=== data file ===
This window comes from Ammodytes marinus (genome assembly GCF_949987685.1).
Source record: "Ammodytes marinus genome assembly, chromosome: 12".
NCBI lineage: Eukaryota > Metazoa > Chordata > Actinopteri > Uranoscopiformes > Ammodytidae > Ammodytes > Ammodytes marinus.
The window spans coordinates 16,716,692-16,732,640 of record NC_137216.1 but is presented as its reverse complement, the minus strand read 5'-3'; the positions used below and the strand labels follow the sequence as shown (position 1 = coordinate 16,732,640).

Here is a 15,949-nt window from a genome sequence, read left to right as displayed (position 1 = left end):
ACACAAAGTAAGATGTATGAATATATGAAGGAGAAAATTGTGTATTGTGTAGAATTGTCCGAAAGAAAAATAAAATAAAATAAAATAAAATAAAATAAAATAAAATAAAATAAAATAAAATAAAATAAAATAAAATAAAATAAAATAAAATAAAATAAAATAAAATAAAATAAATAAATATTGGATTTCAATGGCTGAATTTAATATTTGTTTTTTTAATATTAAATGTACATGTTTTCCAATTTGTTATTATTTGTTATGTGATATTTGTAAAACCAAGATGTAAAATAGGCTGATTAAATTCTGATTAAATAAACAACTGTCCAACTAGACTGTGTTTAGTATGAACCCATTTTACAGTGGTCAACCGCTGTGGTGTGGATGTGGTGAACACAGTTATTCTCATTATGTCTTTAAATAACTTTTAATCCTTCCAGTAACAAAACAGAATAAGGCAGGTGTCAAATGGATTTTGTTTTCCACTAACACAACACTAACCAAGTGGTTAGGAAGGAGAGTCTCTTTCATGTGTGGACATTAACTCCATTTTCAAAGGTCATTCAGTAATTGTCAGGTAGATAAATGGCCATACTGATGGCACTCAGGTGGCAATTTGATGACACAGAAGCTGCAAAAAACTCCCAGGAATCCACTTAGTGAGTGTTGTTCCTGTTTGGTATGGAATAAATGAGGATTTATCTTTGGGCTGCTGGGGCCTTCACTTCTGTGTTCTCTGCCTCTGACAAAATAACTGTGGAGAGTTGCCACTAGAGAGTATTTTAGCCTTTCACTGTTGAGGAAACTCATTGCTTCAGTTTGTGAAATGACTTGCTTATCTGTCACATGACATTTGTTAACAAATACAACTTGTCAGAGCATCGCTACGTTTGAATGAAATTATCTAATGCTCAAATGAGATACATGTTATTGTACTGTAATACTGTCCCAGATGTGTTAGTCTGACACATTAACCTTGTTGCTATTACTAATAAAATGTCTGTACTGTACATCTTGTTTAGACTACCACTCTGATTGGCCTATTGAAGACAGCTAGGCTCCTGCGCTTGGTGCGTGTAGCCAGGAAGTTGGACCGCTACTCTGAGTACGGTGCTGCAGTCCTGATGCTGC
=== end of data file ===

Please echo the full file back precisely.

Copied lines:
This window comes from Ammodytes marinus (genome assembly GCF_949987685.1).
Source record: "Ammodytes marinus genome assembly, chromosome: 12".
NCBI lineage: Eukaryota > Metazoa > Chordata > Actinopteri > Uranoscopiformes > Ammodytidae > Ammodytes > Ammodytes marinus.
The window spans coordinates 16,716,692-16,732,640 of record NC_137216.1 but is presented as its reverse complement, the minus strand read 5'-3'; the positions used below and the strand labels follow the sequence as shown (position 1 = coordinate 16,732,640).

Here is a 15,949-nt window from a genome sequence, read left to right as displayed (position 1 = left end):
ACACAAAGTAAGATGTATGAATATATGAAGGAGAAAATTGTGTATTGTGTAGAATTGTCCGAAAGAAAAATAAAATAAAATAAAATAAAATAAAATAAAATAAAATAAAATAAAATAAAATAAAATAAAATAAAATAAAATAAAATAAAATAAAATAAAATAAAATAAAATAAATAAATATTGGATTTCAATGGCTGAATTTAATATTTGTTTTTTTAATATTAAATGTACATGTTTTCCAATTTGTTATTATTTGTTATGTGATATTTGTAAAACCAAGATGTAAAATAGGCTGATTAAATTCTGATTAAATAAACAACTGTCCAACTAGACTGTGTTTAGTATGAACCCATTTTACAGTGGTCAACCGCTGTGGTGTGGATGTGGTGAACACAGTTATTCTCATTATGTCTTTAAATAACTTTTAATCCTTCCAGTAACAAAACAGAATAAGGCAGGTGTCAAATGGATTTTGTTTTCCACTAACACAACACTAACCAAGTGGTTAGGAAGGAGAGTCTCTTTCATGTGTGGACATTAACTCCATTTTCAAAGGTCATTCAGTAATTGTCAGGTAGATAAATGGCCATACTGATGGCACTCAGGTGGCAATTTGATGACACAGAAGCTGCAAAAAACTCCCAGGAATCCACTTAGTGAGTGTTGTTCCTGTTTGGTATGGAATAAATGAGGATTTATCTTTGGGCTGCTGGGGCCTTCACTTCTGTGTTCTCTGCCTCTGACAAAATAACTGTGGAGAGTTGCCACTAGAGAGTATTTTAGCCTTTCACTGTTGAGGAAACTCATTGCTTCAGTTTGTGAAATGACTTGCTTATCTGTCACATGACATTTGTTAACAAATACAACTTGTCAGAGCATCGCTACGTTTGAATGAAATTATCTAATGCTCAAATGAGATACATGTTATTGTACTGTAATACTGTCCCAGATGTGTTAGTCTGACACATTAACCTTGTTGCTATTACTAATAAAATGTCTGTACTGTACATCTTGTTTAGACTACCACTCTGATTGGCCTATTGAAGACAGCTAGGCTCCTGCGCTTGGTGCGTGTAGCCAGGAAGTTGGACCGCTACTCTGAGTACGGTGCTGCAGTCCTGATGCTGC